Since you are the Uncle and not a parent - no good can be accomplished by opening up a can of worms over a situation where no harm was done and your properly holstered firearm could not possibly have discharged.
    Regardless of if your firearm had an external safety or none.
    Not worth getting the kids parents upset over something that couldn't have happened and didn't.
    Teachable moment! I like that and it s very true.
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    So you are saying that merely touching the butt of a properly holstered firearm is in itself a dangerous act?

    Well, I guess that it would be about as equally and potentially dangerous as touching the handle of a razor sharp knife while that knife was housed and protected in a good quality sheath.



    Quote Originally Posted by Keltyke View Post
    Any time anyone touches a gun, there is danger involved for someone. To think there are times a gun isn't dangerous is dangerous in itself and that's how people are "accidentally" shot. The people involved and the safeties employed may mitigate the danger level, but it is always there. That's why, when a gun store salesperson clears a weapon from the display case and hands it to me, I clear it again. That's why, when I clean a gun, I clear it, then clear it again.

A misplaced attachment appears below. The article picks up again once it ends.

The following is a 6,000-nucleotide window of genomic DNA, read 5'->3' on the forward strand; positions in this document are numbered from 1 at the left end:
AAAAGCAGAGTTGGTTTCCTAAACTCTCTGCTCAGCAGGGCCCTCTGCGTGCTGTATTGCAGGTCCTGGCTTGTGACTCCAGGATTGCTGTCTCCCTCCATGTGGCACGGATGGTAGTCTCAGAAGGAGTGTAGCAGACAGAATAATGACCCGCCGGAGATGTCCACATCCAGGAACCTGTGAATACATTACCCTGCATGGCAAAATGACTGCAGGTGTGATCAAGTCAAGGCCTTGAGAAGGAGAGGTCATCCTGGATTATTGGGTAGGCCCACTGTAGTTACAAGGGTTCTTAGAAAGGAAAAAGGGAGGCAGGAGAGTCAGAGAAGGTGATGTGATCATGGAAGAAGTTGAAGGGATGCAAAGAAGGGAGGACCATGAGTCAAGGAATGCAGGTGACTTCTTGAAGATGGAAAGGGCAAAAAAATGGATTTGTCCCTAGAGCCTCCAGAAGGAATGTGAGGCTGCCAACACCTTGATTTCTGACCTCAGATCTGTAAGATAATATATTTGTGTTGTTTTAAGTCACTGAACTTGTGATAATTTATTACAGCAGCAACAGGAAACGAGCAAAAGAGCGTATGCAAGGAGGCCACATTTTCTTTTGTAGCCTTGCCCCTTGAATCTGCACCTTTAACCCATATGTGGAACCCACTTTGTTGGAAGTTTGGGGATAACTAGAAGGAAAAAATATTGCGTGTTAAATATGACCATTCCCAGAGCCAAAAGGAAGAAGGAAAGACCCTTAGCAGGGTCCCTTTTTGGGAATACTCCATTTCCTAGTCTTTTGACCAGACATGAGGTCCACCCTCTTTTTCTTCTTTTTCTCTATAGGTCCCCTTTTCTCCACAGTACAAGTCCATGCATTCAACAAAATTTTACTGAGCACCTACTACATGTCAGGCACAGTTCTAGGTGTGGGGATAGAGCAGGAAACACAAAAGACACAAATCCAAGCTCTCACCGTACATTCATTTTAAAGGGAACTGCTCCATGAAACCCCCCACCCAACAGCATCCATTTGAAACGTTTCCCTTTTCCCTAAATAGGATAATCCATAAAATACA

As we all know, the first rule of safe gun handling:
    All guns are always loaded.

  16. #15
    VIP Member Array BugDude's Avatar
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    If you take proper precautions with your holster choice, it shouldn't be anything to make a big deal about. Since I have small kids, I like my OWB holsters to have a retention strap...more for the coverage than the actual retention.